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Archive for April, 2009


Taken on 2 Feb 09

 

Lijssenthoek MilItary Cemetery

Lijssenthoek MilItary Cemetery

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Aeroplane Cemetery


 

Aeroplane Cemetery

Aeroplane Cemetery

 

 

Aeroplane Cemetery is located 3.5 kilometres north east of Ieper town centre on the Zonnebeekseweg (N332), a road connecting Ieper to Zonnebeke. Two roads connect Ieper town centre onto the Zonnebeekseweg; the Torhoutstraat leads from the market square onto a small roundabout. At the roundabout the first right turn is Basculestraat. At the end of Basculestraat there is a crossroads and Zonnebeekseweg is the turning to the left. The cemetery itself lies 3 kilometres along the Zonnebeekseweg on the right hand side of the road, shortly after a French cemetery.

From October 1914 to the summer of 1918, Ypres (now Ieper) was the centre of a salient held by Commonwealth (and for some months also by French) forces. The site of the cemetery was in No Man’s Land before 31 July 1917 when the 15th (Scottish) Division, with the 55th (West Lancashire) Division on their left, took nearby Verlorenhoek and Frezenberg. The cemetery was begun the following month (under the name of the New Cemetery, Frezenberg) by the 15th and the 16th (Irish) Divisions, but by October it had acquired its present name from the wreck of an aeroplane which lay near the present position of the Cross of Sacrifice. It was used by fighting units until March 1918, and again, after a period of occupation by the Germans, in September 1918. Plots II to VIII, and part of Plot I, were formed after the Armistice when graves were brought in from small burial grounds and the surrounding battlefields. The only considerable burial grounds concentrated into Aeroplane Cemetery were the following: BEDFORD HOUSE CEMETERY (ENCLOSURE No. 5), ZILLEBEKE, a little East of the Ypres-Wytschaete Road. This enclosure, which was separate from the others now forming Bedford House Cemetery, contained the graves of 14 men of the 1st Duke of Cornwall’s Light Infantry and six of the 1st Devons who fell in April, 1915. LOCK 8 CEMETERY, VOORMEZEELE, in a field about 200 metres North of Lock 8 on the Ypres-Comines Canal. It contained the graves of 19 soldiers from the United Kingdom and two from Australia and two German prisoners, who fell in July-September, 1917. There are now 1,105 Commonwealth servicemen of the First World War buried or commemorated in this cemetery. 636 of the burials are unidentified but special memorials commemorate eight casualties known or believed to be buried among them. The cemetery was designed by Sir Reginald Blomfield.

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Eric George Chapman is not featured in the book “At The Going Down of The Sun” but as we drove along the Zonnebeekseweg (N332) to Ypres we stopped to pay our respects in Aeroplane Cemetery.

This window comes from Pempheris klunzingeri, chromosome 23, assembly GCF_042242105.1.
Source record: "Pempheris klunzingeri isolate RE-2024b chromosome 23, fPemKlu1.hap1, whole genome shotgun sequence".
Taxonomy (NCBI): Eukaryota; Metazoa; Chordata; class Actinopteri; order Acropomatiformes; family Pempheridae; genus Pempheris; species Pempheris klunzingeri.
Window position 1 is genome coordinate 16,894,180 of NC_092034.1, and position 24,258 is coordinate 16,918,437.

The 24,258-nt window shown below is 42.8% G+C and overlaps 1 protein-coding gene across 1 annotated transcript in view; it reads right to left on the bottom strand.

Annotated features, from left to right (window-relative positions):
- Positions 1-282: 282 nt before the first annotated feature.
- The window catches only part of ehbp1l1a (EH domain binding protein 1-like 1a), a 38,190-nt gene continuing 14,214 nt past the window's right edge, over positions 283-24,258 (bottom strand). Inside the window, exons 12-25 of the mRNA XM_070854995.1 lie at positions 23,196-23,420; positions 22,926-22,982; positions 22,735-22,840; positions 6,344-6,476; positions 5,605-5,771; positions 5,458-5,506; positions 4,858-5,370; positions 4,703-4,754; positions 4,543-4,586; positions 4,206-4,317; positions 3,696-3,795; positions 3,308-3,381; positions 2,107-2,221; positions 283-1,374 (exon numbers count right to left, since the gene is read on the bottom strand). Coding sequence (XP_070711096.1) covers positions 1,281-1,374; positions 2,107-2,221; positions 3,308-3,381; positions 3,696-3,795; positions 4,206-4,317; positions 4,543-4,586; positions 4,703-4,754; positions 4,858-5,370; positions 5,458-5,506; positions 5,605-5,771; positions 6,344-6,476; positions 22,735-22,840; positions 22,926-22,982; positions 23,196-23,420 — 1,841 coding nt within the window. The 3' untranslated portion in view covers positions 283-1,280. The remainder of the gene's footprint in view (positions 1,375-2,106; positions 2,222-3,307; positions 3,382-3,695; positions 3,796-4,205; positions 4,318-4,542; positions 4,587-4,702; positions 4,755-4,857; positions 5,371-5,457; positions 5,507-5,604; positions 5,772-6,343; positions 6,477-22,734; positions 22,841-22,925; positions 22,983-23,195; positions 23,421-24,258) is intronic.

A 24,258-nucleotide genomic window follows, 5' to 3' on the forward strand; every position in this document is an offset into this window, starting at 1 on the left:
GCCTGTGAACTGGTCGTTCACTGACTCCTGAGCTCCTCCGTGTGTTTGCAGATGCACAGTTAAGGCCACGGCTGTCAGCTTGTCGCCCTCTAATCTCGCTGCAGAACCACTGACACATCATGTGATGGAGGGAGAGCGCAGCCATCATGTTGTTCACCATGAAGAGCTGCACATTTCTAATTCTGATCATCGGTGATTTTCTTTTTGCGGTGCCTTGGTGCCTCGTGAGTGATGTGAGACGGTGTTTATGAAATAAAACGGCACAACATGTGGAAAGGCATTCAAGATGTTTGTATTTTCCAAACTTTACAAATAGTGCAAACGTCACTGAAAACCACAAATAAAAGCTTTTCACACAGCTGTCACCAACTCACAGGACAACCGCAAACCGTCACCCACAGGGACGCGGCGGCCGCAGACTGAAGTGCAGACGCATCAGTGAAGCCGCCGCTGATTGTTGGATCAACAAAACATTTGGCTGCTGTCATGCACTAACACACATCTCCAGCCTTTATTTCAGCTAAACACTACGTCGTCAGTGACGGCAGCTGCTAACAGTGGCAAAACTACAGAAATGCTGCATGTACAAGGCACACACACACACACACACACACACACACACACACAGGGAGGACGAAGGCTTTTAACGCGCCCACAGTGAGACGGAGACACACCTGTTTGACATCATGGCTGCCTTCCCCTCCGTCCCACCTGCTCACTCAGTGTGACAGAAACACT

We noticed a flag and information on Eric’s grave so I decided to take this picture and hope that his family will see this post and know that his grave is still well tended.

 

Eric George Padman,Aeroplane Cemetery

Eric George Padman,Aeroplane Cemetery

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On 28th Dec 1917 a small patrol of the Dukes’,Cpl Aspin and three men,encountered a party about 20 strong which they believed to be New Zealanders from a neighbouring battalion.However it proved to be the Germans clad in long white coats and armed with revolvers.They soon surrounded the small British patrol,capturing one man but three attempted to escape.As they reached the British wire there was a scuffle and Pte Daley was shot and killed.

Harry Daley,a native of Leeds,is buried in Tyne Cot Cemetery.

 

Harry Daley,Tyne Cot Cemetery

Harry Daley,Tyne Cot Cemetery

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From “Death’s Men” by John Ellis:

“Phosgene,a derivative of chlorine,had eighteen times its power and could not be seen.Its insidiousness was that,even when inhaled in fatal doses,it was not always immediately irritating,just smelling faintly of mouldy hay and producing a slight sensation of suffocation.(The inventor of the gas was able to enjoy a late-night party after first sniffing his creation and before dying from it).Then would come shallow breathing and retching,pulse up to 120,an ashen face and the discharge of four pints of yellow fluid from the lungs each hour for the 48 hour drowning spasm..”

Clarence Grosvener Ridout died of gas inhaled in trenches at La Brique on the morning of 19 December 1915.It took him 2 days to die.He is buried in Lijssenthoek Military Cemetery.

 

Lt Clarence Grosvener Ridout,Lijssenthoek Military Cemetery.

Lt Clarence Grosvener Ridout,Lijssenthoek Military Cemetery.

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The Leicesters were subjected to a phosgene gas attack near St Jean during which 7 men,including Daniel Hinton,were killed.

Total British casualties from the gas attack were 1,069 with 20 deaths.

Daniel John Hinton from the English Civil was battlefield town of Naseby is buried in Lijssenthoek Military Cemetery.

 

Daniel John Hinton,Lijssenthoek Military Cemetery

Daniel John Hinton,Lijssenthoek Military Cemetery

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The 11th King’s-  a pioneer battalion- were often stationed in the city of Ypres itself,sometimes in the cellars of the old prison.Being in this epicentre of violence on a grand scale obviously brought its own dangers.

On 13 December 1917 a party of the King’s were caught out in the open and 5 men were killed in as many minutes. 

Private P Lovelady,a 21 year old dockworker from Bootle,was one of them.He is buried in Lijssenthoek Military Cemetery.

 

Pte P Lovelady,Lijssenthoek Military Cemetery

Pte P Lovelady,Lijssenthoek Military Cemetery

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